Staying on Track

Sabrina de Boer (ESR9)

The development of the magnetic levitation (maglev) train in Germany could be denounced as a failure. Billions were invested in creating a faster and more efficient way of transportation. In the end, it was not applied in Europe. Not because it was not efficient, but because it was not competitive enough with the existing means of transportation. The decision to stop the development was also provoked by a terrible accident on the test track. Even though it was not caused by a technical failure, trust in the innovative technology was lost.

You might ask, what has a high-speed magnetic train to do with new water treatment technologies?

In a broader sense, I also work with magnetic vehicles. I use tiny particles that can be attracted by a magnet as a support for special catalysts: Enzymes. These complex structures are the base for vital functions, from metabolism to sensing, and are present in all living organisms. Enzymes derived from mushrooms can degrade wood towards essential nutrients. Scientists found out that they are also able to degrade harmful substances from wastewater. For example, antibiotics.

Antibiotics save thousands of lives each year, but having done the job in our body, they remain active, are flushed down the toilet, and reach the treatment plant. In their current state, wastewater treatment plants cannot retain these substances completely. Consequently, antibiotics enter rivers where they can cause toxic effects to water organisms and promote the development of antibiotic-resistant bacteria, which are increasingly affecting human health.[1] Since the abolition of antibiotics is not an option, wastewater treatment is the most substantial barrier to keep medicines in their field of action.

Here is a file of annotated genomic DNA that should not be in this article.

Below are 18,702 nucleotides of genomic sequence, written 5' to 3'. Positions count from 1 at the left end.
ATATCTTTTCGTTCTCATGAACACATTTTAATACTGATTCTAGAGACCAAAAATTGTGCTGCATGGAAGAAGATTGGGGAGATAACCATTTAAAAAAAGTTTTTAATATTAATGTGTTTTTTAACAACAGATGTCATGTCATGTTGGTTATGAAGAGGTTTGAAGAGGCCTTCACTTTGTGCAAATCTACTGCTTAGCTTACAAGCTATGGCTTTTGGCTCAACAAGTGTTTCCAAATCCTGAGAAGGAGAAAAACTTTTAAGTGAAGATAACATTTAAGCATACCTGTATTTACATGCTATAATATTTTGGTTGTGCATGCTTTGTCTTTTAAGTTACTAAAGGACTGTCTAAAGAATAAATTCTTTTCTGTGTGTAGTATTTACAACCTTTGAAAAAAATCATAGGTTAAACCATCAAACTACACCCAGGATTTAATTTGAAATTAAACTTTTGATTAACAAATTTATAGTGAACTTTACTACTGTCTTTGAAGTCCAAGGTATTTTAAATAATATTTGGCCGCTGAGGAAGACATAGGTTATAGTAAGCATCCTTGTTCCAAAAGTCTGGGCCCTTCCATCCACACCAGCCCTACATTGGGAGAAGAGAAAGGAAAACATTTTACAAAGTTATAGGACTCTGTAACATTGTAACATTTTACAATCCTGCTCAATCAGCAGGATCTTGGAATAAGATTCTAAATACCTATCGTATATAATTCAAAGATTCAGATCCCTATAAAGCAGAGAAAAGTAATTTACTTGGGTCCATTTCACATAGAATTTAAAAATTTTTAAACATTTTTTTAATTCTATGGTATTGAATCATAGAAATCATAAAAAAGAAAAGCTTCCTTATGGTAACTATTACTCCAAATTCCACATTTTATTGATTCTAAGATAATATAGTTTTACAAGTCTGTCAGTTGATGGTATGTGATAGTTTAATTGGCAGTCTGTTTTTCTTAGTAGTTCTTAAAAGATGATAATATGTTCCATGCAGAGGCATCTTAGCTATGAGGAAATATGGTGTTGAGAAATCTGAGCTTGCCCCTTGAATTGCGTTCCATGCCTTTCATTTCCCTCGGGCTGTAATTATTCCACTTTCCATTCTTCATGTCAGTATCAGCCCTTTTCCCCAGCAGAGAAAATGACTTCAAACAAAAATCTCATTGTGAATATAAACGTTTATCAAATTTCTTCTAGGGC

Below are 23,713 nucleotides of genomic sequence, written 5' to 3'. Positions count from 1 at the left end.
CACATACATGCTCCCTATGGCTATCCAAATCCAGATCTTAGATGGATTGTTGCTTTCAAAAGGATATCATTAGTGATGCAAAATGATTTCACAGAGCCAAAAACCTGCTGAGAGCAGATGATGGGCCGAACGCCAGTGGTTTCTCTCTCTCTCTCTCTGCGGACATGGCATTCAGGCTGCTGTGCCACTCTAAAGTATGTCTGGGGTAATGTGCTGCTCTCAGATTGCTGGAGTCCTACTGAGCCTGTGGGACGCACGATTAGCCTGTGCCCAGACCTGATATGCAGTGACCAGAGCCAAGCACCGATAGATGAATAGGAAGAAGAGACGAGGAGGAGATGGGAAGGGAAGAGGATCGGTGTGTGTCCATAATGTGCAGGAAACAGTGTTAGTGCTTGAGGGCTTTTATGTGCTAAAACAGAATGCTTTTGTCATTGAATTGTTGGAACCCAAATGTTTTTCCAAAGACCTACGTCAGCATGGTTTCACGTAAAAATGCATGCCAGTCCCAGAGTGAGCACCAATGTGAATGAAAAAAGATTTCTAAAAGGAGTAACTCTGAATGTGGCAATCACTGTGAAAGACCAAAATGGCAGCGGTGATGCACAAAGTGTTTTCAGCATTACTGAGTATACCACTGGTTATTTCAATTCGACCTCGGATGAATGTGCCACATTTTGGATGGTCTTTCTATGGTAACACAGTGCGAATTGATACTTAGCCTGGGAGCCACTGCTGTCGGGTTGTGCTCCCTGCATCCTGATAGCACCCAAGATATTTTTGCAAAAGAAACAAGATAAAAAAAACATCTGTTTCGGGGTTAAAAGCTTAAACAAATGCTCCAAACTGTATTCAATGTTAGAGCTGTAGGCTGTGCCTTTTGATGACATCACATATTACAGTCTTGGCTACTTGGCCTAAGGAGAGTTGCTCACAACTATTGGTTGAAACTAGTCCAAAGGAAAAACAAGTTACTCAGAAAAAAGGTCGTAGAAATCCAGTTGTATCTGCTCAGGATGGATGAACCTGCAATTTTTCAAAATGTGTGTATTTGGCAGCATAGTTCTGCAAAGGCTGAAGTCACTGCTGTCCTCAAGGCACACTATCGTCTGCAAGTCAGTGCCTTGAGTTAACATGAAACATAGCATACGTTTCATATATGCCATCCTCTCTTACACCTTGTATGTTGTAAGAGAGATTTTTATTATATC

By introducing an enzymatic treatment stage, it could transform antibiotics in non-toxic products with no residual activity. Also, enzymes will be attached to magnetic particles to prevent their release, or to keep them “on track”. This means that while the uncontaminated water can be smoothly discharged to the river, the enzymes will remain inside the treatment plant to be used multiple times.

The enzymes work at ambient temperatures without the need to add harmful chemicals, so the risk that the implementation of the technology will be involved in a fatal accident is low. Still, I have to prove that my magnetic helpers do not have negative effects on the environment in the case they go “off track” and find their way to the river.

I am also optimizing the manufacturing process, using less harmful chemicals. Because we have always been alerted that by solving a problem, we do not create another. And if we do, find a solution to this problem too. In the case of wastewater treatment technologies, every additional stage in the treatment train will have an impact on the environment, even if we try to minimize it. We have to discuss at very different levels if the benefit pays off the impact.

Today, there is only one high-speed maglev track in operation in China. Recently, the switches were set to construct the first large distance track.[2] The different political, economic, and social frameworks make the technology favorable, while it was not the case in Europe.

The same can become real for enzymatic technology. First, we have to do an excellent job of proving our technology efficient and applicable. But it does not end here. We also need to convince society to take the financial risk to build up a new treatment process to make the best use of our precious water resources.

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